‘Shed no Tears’ comes highly recommended from me, it’s smart, carefully plotted, and at its core is an intelligent, flawed, but likeable protagonist to follow. A crime thriller with heart, drama and camaraderie; there’re twists, turns, red-herrings, all ending with a tense, heart-pounding climax.
My favourite of the DC Cat Kinsella books so far ~ thanks to Caz Frear for the wonderful storytelling, throughly enjoyable.
It’s lovely to be a part of this blog tour for Megan Miranda’s ‘The Girl From Widow Hills’, with thanks to Anne Cater for the tour invite, and to Corvus Books for the gifted copy. Please keep reading for some bookish chat…
Everyone knows the story of the girl from Widow Hills.
When Arden Maynor was six years old, she was swept away in terrifying storm and went missing for days. Against all odds, she was found alive, clinging to a storm drain. A living miracle. Arden’s mother wrote a book, and fame followed. But so did fans, creeps and stalkers. It was all too much, and as soon as she was old enough, Arden changed her name and left Widow Hills behind.
Now, a young woman living hundreds of miles away, Arden is known as Olivia. With the twentieth anniversary of her rescue looming, media interest in the girl who survived is increasing. Where is she now? The stress brings back the night terrors of Olivia’s youth. Often, she finds herself out of bed in the middle of the night, sometimes outside her home, even streets away. Then one evening she jolts awake in her yard, with the corpse of a man at her feet.
The girl from Widow Hills is about to become the centre of the story, once again
I do love a good mystery thriller, and ‘The Girl from Widow Hills’ is a hurtling page turner that I devoured in one sitting. This is the story of Olivia, well actually Arden, before she decided to change her name and begin again. This is a mystery at its core, but it’s also a tale of trauma, greed and murder.
During the story of this carefully plotted novel, we join Olivia as she tries to make sense of what’s happening around her – via sleep walking blackouts, blood-covered hands, missing weapons, strange behaviours and figures from her past. There’s not much time for pause, as the reader begins to piece together events from the past, told via transcripts, interviews, press reports, voicemail, 911 call logs, and stirring memories. I enjoyed these snippets and they created additional interest to the main narrative.
I really enjoyed this book, it’s atmospheric, well-plotted and from the opening pages I was immersed into Olivia’s story, and the puzzle of the girl from Widow Hills. There’s a hard to spot twist, (always welcome) some disquieting psychological interplay, and a compelling group of suspects to track to the nail-biting climax of the dramatic closing pages.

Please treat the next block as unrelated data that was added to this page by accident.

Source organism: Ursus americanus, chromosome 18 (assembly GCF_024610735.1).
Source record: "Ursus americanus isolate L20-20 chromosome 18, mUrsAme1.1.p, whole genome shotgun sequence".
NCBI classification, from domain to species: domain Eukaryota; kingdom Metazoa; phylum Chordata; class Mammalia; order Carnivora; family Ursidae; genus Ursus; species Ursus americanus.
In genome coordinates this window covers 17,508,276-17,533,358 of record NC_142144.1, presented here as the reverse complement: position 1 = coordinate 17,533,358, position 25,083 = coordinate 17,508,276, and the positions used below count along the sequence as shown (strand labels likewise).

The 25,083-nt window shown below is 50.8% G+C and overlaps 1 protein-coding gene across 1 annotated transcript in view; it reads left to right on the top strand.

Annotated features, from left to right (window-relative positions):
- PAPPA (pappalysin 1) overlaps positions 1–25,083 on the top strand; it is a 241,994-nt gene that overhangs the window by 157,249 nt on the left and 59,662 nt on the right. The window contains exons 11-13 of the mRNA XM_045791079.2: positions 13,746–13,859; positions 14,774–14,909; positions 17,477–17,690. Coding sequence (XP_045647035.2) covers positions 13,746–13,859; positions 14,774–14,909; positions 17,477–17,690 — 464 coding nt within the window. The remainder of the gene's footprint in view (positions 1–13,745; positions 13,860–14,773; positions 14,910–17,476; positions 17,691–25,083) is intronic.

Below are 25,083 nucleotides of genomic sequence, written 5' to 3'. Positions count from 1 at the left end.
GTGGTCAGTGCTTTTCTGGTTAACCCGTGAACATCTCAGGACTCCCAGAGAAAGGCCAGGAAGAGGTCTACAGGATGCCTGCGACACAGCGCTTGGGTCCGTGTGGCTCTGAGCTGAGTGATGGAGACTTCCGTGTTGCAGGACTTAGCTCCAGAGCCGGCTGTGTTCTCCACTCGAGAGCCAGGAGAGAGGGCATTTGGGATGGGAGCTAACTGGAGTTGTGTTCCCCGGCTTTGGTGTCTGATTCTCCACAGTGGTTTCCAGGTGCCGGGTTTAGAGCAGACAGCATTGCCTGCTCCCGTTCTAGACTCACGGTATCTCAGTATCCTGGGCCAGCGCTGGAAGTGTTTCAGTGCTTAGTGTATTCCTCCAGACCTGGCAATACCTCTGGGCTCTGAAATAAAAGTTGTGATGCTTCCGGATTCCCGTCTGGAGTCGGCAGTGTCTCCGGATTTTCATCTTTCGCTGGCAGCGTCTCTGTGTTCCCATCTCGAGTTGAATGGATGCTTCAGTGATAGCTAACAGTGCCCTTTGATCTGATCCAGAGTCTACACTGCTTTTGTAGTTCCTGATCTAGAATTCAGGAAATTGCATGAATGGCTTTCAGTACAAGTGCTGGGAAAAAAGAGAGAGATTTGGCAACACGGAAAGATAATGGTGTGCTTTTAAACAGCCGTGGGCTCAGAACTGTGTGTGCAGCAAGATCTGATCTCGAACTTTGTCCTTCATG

I was hooked, so definitely a recommended read from me.
Megan Miranda is the author of All The Missing Girls, The Perfect Stranger, and The Last House Guest, which was the August 2019 Reese’s Book Club x Hello Sunshine pick. She grew up in New Jersey, graduated from MIT, and lives in North Carolina with her husband and two children.
Follow @MeganLMiranda on Twitter and Instagram, or @AuthorMeganMiranda on Facebook.
With thanks to Beth for the tour invite. This is the third book in the Washington Poe crime thriller series, and to find out more do keep reading…
A serial killer is leaving displayed body parts all over Cumbria. A strange message is left at each scene: #BSC6
Called in to investigate, the National Crime Agency’s Washington Poe and Tilly Bradshaw are faced with a case that makes no sense. Why were some victims anaesthetised, while others died in appalling agony? Why is their only suspect denying what they can irrefutably prove but admitting to things they weren’t even aware of? And why did the victims all take the same two weeks off work three years earlier? And when a disgraced FBI agent gets in touch things take an even darker turn. Because she doesn’t think Poe is dealing with a serial killer at all; she thinks he’s dealing with someone far, far worse – a man who calls himself the Curator. And nothing will ever be the same again . . .
Don’t you just love that moment when a new book arrives from one of your favourite series; it’s like meeting up with old, and missed, friends. M. W. Craven’s Washington Poe and Tilly Bradshaw series is one of those books, and ‘The Curator’ is the latest adventure into the crime thriller world, and what a crime fighting team! The SCAS (Serious Crime Analysis Section) are back and headed by D.I Stephanie Flynn, who is now heavily pregnant. Poe and Bradshaw are soon working with her again on an unusual and macabre case. All the books work easily as stand-alone, so don’t hesitate to pick up this book if you’re new to the series.
‘The Curator’ – I love the title – is a tightly plotted and tense puzzle, where a series of crimes is being orchestrated from the shadows. It’s up to Poe and Bradshaw to unravel the threads of some rather gruesome crimes and capture the villain. For me, the highlight of these books are the characters and their interplay, there are lovely personal relationships continuing to develop, and an intense dedication to hunting down the culprits. I loved the plot in this book; the idea of a ‘Curator’ controlling the ‘players’ was fun to watch develop.
A twisty, puzzling and satisfying read, placing Craven’s cerebral dexterity firmly in centre stage position. Disturbingly dark, sharply plotted with a dash of panache!
A highly recommended read: I can’t wait to see what Craven comes up with next!